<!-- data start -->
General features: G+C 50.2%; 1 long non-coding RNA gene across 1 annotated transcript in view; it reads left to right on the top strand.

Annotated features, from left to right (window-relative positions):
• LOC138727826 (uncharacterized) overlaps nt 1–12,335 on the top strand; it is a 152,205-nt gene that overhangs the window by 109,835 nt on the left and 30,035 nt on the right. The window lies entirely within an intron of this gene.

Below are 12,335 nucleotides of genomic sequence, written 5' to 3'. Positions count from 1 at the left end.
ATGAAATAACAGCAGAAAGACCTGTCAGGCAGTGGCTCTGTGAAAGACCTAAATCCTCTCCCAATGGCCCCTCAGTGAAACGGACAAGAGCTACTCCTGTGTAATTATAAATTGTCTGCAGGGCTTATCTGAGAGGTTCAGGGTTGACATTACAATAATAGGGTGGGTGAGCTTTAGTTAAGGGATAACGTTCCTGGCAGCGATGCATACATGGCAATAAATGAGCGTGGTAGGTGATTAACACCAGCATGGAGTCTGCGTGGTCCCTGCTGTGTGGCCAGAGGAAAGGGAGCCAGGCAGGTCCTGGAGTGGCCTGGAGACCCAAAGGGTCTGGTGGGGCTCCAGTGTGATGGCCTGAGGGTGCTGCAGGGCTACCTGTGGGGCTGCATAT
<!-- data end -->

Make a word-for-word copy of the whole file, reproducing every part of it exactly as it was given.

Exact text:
General features: G+C 50.2%; 1 long non-coding RNA gene across 1 annotated transcript in view; it reads left to right on the top strand.

Annotated features, from left to right (window-relative positions):
• LOC138727826 (uncharacterized) overlaps nt 1–12,335 on the top strand; it is a 152,205-nt gene that overhangs the window by 109,835 nt on the left and 30,035 nt on the right. The window lies entirely within an intron of this gene.

Below are 12,335 nucleotides of genomic sequence, written 5' to 3'. Positions count from 1 at the left end.
ATGAAATAACAGCAGAAAGACCTGTCAGGCAGTGGCTCTGTGAAAGACCTAAATCCTCTCCCAATGGCCCCTCAGTGAAACGGACAAGAGCTACTCCTGTGTAATTATAAATTGTCTGCAGGGCTTATCTGAGAGGTTCAGGGTTGACATTACAATAATAGGGTGGGTGAGCTTTAGTTAAGGGATAACGTTCCTGGCAGCGATGCATACATGGCAATAAATGAGCGTGGTAGGTGATTAACACCAGCATGGAGTCTGCGTGGTCCCTGCTGTGTGGCCAGAGGAAAGGGAGCCAGGCAGGTCCTGGAGTGGCCTGGAGACCCAAAGGGTCTGGTGGGGCTCCAGTGTGATGGCCTGAGGGTGCTGCAGGGCTACCTGTGGGGCTGCATAT